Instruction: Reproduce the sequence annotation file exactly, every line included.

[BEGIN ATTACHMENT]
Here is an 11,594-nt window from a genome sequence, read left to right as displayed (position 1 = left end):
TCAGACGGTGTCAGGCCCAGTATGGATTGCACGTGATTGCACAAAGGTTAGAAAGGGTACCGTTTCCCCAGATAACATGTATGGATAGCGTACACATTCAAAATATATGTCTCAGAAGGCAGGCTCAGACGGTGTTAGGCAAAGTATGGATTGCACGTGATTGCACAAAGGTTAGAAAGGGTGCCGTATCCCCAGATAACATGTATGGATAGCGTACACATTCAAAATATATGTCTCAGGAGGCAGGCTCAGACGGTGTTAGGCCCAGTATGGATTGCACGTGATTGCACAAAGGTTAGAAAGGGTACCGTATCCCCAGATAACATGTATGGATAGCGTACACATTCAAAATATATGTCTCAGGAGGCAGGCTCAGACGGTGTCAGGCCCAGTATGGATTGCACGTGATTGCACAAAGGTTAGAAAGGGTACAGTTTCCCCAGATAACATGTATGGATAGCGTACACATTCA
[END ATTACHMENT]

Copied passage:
Here is an 11,594-nt window from a genome sequence, read left to right as displayed (position 1 = left end):
TCAGACGGTGTCAGGCCCAGTATGGATTGCACGTGATTGCACAAAGGTTAGAAAGGGTACCGTTTCCCCAGATAACATGTATGGATAGCGTACACATTCAAAATATATGTCTCAGAAGGCAGGCTCAGACGGTGTTAGGCAAAGTATGGATTGCACGTGATTGCACAAAGGTTAGAAAGGGTGCCGTATCCCCAGATAACATGTATGGATAGCGTACACATTCAAAATATATGTCTCAGGAGGCAGGCTCAGACGGTGTTAGGCCCAGTATGGATTGCACGTGATTGCACAAAGGTTAGAAAGGGTACCGTATCCCCAGATAACATGTATGGATAGCGTACACATTCAAAATATATGTCTCAGGAGGCAGGCTCAGACGGTGTCAGGCCCAGTATGGATTGCACGTGATTGCACAAAGGTTAGAAAGGGTACAGTTTCCCCAGATAACATGTATGGATAGCGTACACATTCA